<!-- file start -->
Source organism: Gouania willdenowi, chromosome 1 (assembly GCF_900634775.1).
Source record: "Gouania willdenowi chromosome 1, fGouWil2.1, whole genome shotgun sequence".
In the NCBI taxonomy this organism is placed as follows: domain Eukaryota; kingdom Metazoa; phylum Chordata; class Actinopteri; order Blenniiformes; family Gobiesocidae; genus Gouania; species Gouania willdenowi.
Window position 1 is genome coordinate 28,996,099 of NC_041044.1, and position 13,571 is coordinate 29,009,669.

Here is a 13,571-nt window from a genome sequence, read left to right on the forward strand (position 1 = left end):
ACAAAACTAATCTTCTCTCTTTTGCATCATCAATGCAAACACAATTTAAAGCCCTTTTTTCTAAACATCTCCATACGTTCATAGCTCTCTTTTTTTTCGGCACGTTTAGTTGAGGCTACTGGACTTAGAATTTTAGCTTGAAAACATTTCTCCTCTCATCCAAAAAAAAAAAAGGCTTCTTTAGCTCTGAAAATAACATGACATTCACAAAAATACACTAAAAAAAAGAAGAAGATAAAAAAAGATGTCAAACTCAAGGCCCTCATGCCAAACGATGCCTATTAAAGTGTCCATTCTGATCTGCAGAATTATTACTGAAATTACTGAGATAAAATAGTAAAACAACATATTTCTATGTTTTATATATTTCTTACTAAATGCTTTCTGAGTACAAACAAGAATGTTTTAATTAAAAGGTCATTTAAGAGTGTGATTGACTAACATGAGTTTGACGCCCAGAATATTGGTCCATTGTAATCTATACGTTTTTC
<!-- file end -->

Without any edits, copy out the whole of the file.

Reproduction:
Source organism: Gouania willdenowi, chromosome 1 (assembly GCF_900634775.1).
Source record: "Gouania willdenowi chromosome 1, fGouWil2.1, whole genome shotgun sequence".
In the NCBI taxonomy this organism is placed as follows: domain Eukaryota; kingdom Metazoa; phylum Chordata; class Actinopteri; order Blenniiformes; family Gobiesocidae; genus Gouania; species Gouania willdenowi.
Window position 1 is genome coordinate 28,996,099 of NC_041044.1, and position 13,571 is coordinate 29,009,669.

Here is a 13,571-nt window from a genome sequence, read left to right on the forward strand (position 1 = left end):
ACAAAACTAATCTTCTCTCTTTTGCATCATCAATGCAAACACAATTTAAAGCCCTTTTTTCTAAACATCTCCATACGTTCATAGCTCTCTTTTTTTTCGGCACGTTTAGTTGAGGCTACTGGACTTAGAATTTTAGCTTGAAAACATTTCTCCTCTCATCCAAAAAAAAAAAAGGCTTCTTTAGCTCTGAAAATAACATGACATTCACAAAAATACACTAAAAAAAAGAAGAAGATAAAAAAAGATGTCAAACTCAAGGCCCTCATGCCAAACGATGCCTATTAAAGTGTCCATTCTGATCTGCAGAATTATTACTGAAATTACTGAGATAAAATAGTAAAACAACATATTTCTATGTTTTATATATTTCTTACTAAATGCTTTCTGAGTACAAACAAGAATGTTTTAATTAAAAGGTCATTTAAGAGTGTGATTGACTAACATGAGTTTGACGCCCAGAATATTGGTCCATTGTAATCTATACGTTTTTC